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Latest Inhibitory postsynaptic potential Stories

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2011-03-27 10:54:38

'Can you hear me now?' Researchers detail how neurons decide how to transmit informationThere are billions of neurons in the brain and at any given time tens of thousands of these neurons might be trying to send signals to one another. Much like a person trying to be heard by his friend across a crowded room, neurons must figure out the best way to get their message heard above the din.Researchers from the Center for the Neural Basis of Cognition, a joint program between Carnegie Mellon...

2011-03-23 03:32:05

In the cerebral cortex, the balance between excitation (pyramidal neurons) and inhibition (interneurons) is thought to be mediated by the primary mode of neuronal communication: "all-or-none" action potentials, or spikes. However, Dr. Yousheng Shu's research group at the Institute of Neuroscience of Chinese Academy of Sciences has discovered a new strategy by which the cortex can maintain this balance, by showing that the amount of inhibition depends on the membrane potentials (Vm) in...

2011-01-07 11:10:00

An unexpected discovery by UCLA life scientists holds promise for the future development of treatments for post-traumatic stress disorder and other anxiety disorders, and potentially for Alzheimer's disease and other memory-impairment diseases. The researchers, led by UCLA professor of psychology Michael Fanselow, have discovered what may be a completely unexplored drug target for the treatment of anxiety disorders. The research is published Jan. 7 in the journal Science. Normally,...

2010-12-21 15:58:34

How GABA transmission regulates synaptic adhesion at developing inhibitory synapses Newly published research led by Professor Z. Josh Huang, Ph.D., of Cold Spring Harbor Laboratory (CSHL) sheds important new light on how neurons in the developing brain make connections with one another. This activity, called synapse validation, is at the heart of the process by which neural circuits self-assemble, and is directly implicated in pathology that gives rise to devastating neurodevelopmental...

2010-11-11 22:26:15

The brain works because 100 billion of its special nerve cells called neurons regulate trillions of connections that carry and process information. The behavior of each neuron is precisely determined by the proper function of many genes. In 1999, Baylor College of Medicine researcher Dr. Huda Zoghbi, and her colleagues identified mutations in one of these genes called MeCP2 as the culprit in a devastating neurological disorder called Rett syndrome. In new research in mice published in the...

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2010-11-01 13:54:01

Inhibiting certain brain cells sharpens animal's response to small and quick visual stimuli Between alerting us to danger and allowing us to spot prey, vision keeps many animals, including humans, alive. But exactly how does this important sense work, and why is it easier for us to spot movement of small objects in our field of vision, than to notice other things? The complexity of the neural network that supports vision has long baffled scientists. Now, with a new technology and support from...

2010-10-14 00:57:18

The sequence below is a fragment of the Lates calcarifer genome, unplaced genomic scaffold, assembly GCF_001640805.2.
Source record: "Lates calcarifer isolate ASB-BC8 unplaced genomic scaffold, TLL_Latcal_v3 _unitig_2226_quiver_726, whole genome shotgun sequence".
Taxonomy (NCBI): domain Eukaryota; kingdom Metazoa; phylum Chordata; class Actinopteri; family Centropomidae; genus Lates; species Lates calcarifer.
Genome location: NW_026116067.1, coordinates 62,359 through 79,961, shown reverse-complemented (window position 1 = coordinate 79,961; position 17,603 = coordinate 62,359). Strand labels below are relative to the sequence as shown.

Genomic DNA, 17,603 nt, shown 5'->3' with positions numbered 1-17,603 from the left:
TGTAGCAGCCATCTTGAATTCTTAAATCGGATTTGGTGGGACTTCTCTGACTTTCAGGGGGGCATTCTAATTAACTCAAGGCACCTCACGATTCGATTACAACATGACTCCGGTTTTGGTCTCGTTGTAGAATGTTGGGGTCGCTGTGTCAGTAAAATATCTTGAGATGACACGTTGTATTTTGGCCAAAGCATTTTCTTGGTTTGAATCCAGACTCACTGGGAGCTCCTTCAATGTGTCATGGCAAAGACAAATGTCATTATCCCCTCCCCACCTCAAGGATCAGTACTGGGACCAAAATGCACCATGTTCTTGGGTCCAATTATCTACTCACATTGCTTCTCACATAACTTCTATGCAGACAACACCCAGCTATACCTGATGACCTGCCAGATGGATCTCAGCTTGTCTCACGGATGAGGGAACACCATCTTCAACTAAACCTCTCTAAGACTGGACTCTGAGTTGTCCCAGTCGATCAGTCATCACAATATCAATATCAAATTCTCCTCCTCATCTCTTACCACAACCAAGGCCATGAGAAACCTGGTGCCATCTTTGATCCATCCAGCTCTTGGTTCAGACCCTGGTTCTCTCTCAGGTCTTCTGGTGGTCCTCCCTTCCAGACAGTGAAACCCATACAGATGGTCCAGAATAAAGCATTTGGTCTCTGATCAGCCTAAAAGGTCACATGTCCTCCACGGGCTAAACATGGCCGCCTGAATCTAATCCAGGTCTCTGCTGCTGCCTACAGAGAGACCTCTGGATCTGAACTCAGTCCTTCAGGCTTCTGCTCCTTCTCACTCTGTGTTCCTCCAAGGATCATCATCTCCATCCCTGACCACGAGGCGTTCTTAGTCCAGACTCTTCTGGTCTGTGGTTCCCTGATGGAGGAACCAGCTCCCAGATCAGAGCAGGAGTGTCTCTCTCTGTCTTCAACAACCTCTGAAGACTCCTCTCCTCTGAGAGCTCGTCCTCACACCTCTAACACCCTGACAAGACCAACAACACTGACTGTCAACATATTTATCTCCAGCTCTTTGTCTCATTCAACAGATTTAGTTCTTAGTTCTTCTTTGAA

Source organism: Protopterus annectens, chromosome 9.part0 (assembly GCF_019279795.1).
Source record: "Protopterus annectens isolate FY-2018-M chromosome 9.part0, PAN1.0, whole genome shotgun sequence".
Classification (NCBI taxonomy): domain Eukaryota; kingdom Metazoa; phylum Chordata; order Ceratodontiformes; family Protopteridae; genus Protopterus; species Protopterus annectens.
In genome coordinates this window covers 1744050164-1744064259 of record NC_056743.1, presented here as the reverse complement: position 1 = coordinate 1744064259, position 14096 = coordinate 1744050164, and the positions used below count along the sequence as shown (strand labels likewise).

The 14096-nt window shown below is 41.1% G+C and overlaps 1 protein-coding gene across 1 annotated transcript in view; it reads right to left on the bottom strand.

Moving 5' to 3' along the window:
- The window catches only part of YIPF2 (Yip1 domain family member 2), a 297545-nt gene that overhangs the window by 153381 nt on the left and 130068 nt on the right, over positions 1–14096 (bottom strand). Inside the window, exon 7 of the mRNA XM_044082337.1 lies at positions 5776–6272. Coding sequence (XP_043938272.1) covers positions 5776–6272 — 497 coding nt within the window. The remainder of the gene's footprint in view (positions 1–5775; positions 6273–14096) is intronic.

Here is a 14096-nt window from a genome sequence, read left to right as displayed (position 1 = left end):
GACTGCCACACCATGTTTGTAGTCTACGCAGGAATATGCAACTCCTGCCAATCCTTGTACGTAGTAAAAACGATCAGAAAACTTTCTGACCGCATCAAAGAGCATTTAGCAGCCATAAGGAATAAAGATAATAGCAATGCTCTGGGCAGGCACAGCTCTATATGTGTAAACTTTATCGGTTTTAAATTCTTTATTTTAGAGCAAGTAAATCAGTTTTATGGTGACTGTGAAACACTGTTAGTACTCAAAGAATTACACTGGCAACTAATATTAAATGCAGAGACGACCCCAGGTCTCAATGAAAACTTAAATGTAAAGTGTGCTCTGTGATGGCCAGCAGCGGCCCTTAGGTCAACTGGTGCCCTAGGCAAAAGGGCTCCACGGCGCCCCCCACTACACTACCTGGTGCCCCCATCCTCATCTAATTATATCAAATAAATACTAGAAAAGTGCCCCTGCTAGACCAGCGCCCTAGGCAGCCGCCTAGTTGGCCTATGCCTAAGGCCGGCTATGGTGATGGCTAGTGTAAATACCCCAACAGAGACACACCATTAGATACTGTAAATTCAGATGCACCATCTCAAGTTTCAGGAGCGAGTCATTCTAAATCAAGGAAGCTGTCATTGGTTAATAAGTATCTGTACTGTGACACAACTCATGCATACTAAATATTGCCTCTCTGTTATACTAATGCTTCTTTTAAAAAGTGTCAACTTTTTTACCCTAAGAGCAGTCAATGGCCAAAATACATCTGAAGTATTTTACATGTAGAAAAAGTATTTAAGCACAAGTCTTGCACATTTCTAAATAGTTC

ApoE4 causes GABAergic interneuron impairment, leading to learning and memory deficits Alzheimer's disease (AD) is an extremely complicated disease. Several proteins seem to be involved in its cause and progression. For example, the lipid-transport protein apolipoprotein E4 (apoE4) is the major genetic risk factor for AD, and apoE4 carriers account for 65󈞼% of all Alzheimer's cases, but exactly how apoE4 contributes to the disease is unclear....

2010-10-08 02:27:38

New method helps explain synapse formation By creating a better way to see molecules at work in living brain cells, researchers affiliated with MIT's Picower Institute for Learning and Memory and the MIT Department of Chemistry are helping elucidate molecular mechanisms of synapse formation. These studies could also help further understanding of how synapses go awry in developmental diseases such as autism and Fragile X syndrome. The study will appear in the Oct. 7 issue of Cell. Using the...

2010-09-20 23:06:52

CWRU study finds brain wolfs energy to stop thinking Ever wonder why it's such an effort to forget about work while on vacation or to silence that annoying song that's playing over and over in your head? Mathematicians at Case Western Reserve University may have part of the answer. They've found that just as thinking burns energy, stopping a thought burns energy - like stopping a truck on a downhill slope. "Maybe this explains why it is so tiring to relax and think about nothing," said...

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2010-07-31 06:35:00

Neuroscientists have long wondered how individual connections between brain cells remain diverse and "fit" enough for storing new memories. Reported in the prestigious science journal Neuron, a new study led by Dr. Inna Slutsky of the Sackler School of Medicine at Tel Aviv University describes what makes some memories stick. The key is GABA (ÃŽ³-Aminobutyric acid), a natural molecule that occurs in the brain, which could be the main factor in regulating how many new memories...


Word of the Day
tesla
  • The unit of magnetic flux density in the International System of Units, equal to the magnitude of the magnetic field vector necessary to produce a force of one newton on a charge of one coulomb moving perpendicular to the direction of the magnetic field vector with a velocity of one meter per second. It is equivalent to one weber per square meter.
This word is named for Nikola Tesla, the inventor, engineer, and futurist.